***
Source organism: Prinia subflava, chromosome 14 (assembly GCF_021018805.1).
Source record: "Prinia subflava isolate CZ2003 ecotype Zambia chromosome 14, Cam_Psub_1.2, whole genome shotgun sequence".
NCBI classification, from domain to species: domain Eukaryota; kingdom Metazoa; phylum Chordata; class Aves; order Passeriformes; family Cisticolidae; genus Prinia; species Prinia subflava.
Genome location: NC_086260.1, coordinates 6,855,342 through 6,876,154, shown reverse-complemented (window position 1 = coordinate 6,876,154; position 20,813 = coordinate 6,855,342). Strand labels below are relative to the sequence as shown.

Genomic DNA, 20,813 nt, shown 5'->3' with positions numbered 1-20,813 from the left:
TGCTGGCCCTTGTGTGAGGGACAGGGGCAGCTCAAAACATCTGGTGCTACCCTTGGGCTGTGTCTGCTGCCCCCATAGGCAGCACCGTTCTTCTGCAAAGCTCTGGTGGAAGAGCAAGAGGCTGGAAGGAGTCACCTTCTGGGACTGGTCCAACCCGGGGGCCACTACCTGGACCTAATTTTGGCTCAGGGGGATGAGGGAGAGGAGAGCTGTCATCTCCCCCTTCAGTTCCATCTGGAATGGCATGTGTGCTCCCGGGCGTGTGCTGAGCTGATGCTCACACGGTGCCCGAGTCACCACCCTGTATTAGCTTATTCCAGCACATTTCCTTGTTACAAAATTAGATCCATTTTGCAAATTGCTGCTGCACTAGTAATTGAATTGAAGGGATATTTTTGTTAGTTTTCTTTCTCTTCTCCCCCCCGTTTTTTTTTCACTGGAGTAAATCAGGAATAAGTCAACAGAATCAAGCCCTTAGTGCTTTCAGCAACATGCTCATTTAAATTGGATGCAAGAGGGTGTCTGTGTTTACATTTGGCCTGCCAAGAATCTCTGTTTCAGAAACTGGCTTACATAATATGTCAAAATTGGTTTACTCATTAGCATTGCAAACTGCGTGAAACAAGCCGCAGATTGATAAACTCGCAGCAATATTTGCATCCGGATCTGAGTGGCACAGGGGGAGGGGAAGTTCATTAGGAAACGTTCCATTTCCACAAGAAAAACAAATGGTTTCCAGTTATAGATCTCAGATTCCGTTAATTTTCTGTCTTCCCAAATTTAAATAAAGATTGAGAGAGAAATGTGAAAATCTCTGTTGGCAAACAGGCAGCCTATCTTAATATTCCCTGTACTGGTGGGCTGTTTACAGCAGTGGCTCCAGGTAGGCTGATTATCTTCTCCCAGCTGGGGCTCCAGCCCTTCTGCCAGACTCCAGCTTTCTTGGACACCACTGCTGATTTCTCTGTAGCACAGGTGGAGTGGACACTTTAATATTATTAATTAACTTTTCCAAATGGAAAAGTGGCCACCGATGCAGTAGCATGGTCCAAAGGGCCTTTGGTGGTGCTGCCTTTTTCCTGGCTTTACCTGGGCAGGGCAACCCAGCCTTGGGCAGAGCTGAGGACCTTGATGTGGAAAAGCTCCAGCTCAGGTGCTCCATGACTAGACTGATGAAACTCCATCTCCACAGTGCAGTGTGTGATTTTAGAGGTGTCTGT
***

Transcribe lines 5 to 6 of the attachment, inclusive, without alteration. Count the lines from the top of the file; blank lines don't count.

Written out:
Genomic DNA, 20,813 nt, shown 5'->3' with positions numbered 1-20,813 from the left:
TGCTGGCCCTTGTGTGAGGGACAGGGGCAGCTCAAAACATCTGGTGCTACCCTTGGGCTGTGTCTGCTGCCCCCATAGGCAGCACCGTTCTTCTGCAAAGCTCTGGTGGAAGAGCAAGAGGCTGGAAGGAGTCACCTTCTGGGACTGGTCCAACCCGGGGGCCACTACCTGGACCTAATTTTGGCTCAGGGGGATGAGGGAGAGGAGAGCTGTCATCTCCCCCTTCAGTTCCATCTGGAATGGCATGTGTGCTCCCGGGCGTGTGCTGAGCTGATGCTCACACGGTGCCCGAGTCACCACCCTGTATTAGCTTATTCCAGCACATTTCCTTGTTACAAAATTAGATCCATTTTGCAAATTGCTGCTGCACTAGTAATTGAATTGAAGGGATATTTTTGTTAGTTTTCTTTCTCTTCTCCCCCCCGTTTTTTTTTCACTGGAGTAAATCAGGAATAAGTCAACAGAATCAAGCCCTTAGTGCTTTCAGCAACATGCTCATTTAAATTGGATGCAAGAGGGTGTCTGTGTTTACATTTGGCCTGCCAAGAATCTCTGTTTCAGAAACTGGCTTACATAATATGTCAAAATTGGTTTACTCATTAGCATTGCAAACTGCGTGAAACAAGCCGCAGATTGATAAACTCGCAGCAATATTTGCATCCGGATCTGAGTGGCACAGGGGGAGGGGAAGTTCATTAGGAAACGTTCCATTTCCACAAGAAAAACAAATGGTTTCCAGTTATAGATCTCAGATTCCGTTAATTTTCTGTCTTCCCAAATTTAAATAAAGATTGAGAGAGAAATGTGAAAATCTCTGTTGGCAAACAGGCAGCCTATCTTAATATTCCCTGTACTGGTGGGCTGTTTACAGCAGTGGCTCCAGGTAGGCTGATTATCTTCTCCCAGCTGGGGCTCCAGCCCTTCTGCCAGACTCCAGCTTTCTTGGACACCACTGCTGATTTCTCTGTAGCACAGGTGGAGTGGACACTTTAATATTATTAATTAACTTTTCCAAATGGAAAAGTGGCCACCGATGCAGTAGCATGGTCCAAAGGGCCTTTGGTGGTGCTGCCTTTTTCCTGGCTTTACCTGGGCAGGGCAACCCAGCCTTGGGCAGAGCTGAGGACCTTGATGTGGAAAAGCTCCAGCTCAGGTGCTCCATGACTAGACTGATGAAACTCCATCTCCACAGTGCAGTGTGTGATTTTAGAGGTGTCTGT